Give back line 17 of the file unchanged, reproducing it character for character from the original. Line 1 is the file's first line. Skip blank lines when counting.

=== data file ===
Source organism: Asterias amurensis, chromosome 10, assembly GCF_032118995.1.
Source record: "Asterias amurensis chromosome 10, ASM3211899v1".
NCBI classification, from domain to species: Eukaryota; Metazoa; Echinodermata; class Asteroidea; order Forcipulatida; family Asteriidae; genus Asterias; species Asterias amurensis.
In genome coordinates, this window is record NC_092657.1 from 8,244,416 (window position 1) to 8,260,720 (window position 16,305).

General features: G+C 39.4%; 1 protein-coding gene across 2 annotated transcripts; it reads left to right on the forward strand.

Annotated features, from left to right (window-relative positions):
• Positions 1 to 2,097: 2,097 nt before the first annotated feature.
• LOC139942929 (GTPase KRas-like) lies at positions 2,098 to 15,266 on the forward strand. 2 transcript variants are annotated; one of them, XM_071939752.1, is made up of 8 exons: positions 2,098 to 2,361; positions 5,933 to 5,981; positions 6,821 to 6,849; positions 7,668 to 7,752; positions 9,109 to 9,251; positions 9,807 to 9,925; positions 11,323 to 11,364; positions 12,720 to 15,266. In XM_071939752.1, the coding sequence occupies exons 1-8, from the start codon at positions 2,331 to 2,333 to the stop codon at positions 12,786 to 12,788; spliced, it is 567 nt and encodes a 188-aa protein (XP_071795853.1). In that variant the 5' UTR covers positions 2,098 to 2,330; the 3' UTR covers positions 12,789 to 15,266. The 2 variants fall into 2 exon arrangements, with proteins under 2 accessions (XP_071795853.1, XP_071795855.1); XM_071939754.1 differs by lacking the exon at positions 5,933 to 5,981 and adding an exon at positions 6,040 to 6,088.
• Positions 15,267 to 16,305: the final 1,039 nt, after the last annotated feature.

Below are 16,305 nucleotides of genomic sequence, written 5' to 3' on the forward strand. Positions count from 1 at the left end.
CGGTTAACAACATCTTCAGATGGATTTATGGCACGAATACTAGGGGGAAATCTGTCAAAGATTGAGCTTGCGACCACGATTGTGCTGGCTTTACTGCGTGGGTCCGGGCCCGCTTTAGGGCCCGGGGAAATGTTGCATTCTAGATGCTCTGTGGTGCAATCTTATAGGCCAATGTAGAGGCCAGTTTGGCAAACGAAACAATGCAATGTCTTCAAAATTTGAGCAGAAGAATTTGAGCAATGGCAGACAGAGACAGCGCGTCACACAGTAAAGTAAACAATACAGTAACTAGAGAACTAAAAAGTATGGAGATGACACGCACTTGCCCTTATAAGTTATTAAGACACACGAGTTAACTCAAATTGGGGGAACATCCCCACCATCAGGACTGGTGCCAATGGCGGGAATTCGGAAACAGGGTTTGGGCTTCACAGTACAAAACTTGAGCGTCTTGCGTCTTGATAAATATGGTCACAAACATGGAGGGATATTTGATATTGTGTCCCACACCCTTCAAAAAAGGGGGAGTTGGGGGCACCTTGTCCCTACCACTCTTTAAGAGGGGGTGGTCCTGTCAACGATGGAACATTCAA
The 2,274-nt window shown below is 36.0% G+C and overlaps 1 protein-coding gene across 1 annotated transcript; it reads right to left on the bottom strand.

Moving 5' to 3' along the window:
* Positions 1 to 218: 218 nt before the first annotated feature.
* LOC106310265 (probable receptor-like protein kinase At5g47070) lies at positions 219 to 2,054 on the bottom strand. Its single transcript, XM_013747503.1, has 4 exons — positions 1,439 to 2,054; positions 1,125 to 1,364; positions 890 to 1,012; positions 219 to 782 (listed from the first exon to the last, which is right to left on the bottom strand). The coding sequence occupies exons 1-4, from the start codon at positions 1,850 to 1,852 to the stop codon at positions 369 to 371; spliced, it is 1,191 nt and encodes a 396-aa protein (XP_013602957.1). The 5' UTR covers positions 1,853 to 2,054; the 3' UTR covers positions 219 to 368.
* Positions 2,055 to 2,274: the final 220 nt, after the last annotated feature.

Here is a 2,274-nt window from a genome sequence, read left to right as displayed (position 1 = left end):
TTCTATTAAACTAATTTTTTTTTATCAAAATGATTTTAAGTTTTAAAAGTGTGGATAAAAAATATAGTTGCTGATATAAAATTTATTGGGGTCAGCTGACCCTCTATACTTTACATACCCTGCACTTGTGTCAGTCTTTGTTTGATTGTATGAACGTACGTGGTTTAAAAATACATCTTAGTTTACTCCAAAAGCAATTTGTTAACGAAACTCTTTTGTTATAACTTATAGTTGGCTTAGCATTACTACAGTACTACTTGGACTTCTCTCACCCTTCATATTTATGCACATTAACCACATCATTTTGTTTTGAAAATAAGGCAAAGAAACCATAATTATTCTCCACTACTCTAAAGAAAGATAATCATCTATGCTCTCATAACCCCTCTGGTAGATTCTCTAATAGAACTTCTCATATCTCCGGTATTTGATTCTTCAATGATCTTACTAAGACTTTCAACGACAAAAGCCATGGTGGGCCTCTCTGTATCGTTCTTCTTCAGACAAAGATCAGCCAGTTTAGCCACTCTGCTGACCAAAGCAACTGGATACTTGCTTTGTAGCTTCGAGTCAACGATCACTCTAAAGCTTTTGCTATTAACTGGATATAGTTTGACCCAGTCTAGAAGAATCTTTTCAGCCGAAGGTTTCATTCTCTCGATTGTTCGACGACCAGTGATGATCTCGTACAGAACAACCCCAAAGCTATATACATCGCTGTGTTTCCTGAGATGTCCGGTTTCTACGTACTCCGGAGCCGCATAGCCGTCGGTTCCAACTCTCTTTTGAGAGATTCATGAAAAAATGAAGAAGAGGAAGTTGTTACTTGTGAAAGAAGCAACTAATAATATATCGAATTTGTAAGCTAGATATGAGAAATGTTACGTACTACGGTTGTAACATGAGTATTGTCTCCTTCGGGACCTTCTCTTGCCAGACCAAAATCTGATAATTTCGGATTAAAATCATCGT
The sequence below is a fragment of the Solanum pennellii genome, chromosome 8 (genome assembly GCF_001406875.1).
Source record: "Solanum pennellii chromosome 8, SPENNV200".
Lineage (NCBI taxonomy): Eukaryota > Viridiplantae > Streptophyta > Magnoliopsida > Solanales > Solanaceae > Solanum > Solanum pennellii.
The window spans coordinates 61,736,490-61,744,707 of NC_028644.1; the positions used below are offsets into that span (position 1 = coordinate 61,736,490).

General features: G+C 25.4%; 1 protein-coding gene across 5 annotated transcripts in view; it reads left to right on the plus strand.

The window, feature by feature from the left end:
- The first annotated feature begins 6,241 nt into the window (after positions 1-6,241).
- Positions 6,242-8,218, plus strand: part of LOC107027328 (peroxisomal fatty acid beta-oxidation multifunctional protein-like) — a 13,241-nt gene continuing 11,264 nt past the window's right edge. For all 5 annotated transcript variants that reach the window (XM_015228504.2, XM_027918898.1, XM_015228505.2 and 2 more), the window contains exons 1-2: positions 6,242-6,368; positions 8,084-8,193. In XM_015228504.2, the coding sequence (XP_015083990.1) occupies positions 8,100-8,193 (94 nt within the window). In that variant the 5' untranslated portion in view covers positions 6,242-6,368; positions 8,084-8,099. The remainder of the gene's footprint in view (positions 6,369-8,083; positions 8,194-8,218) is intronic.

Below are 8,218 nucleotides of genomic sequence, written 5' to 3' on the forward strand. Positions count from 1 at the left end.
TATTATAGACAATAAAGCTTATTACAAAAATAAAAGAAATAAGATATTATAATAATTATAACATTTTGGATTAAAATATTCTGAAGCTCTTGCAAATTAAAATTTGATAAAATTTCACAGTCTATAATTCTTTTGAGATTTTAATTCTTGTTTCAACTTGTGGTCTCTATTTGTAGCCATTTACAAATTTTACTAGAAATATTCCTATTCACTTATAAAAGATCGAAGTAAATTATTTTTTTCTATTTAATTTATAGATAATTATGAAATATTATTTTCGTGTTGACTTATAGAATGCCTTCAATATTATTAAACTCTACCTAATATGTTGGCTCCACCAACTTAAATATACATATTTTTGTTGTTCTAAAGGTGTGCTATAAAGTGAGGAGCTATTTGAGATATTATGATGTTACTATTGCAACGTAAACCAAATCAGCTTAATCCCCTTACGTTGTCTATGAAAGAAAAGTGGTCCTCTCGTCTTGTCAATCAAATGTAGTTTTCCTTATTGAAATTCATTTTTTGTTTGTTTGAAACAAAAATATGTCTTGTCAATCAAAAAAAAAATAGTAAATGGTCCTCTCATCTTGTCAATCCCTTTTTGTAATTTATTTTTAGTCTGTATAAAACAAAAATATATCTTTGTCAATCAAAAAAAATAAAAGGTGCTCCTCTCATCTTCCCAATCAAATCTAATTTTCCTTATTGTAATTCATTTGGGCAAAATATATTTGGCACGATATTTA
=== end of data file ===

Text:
Here is a 2,274-nt window from a genome sequence, read left to right as displayed (position 1 = left end):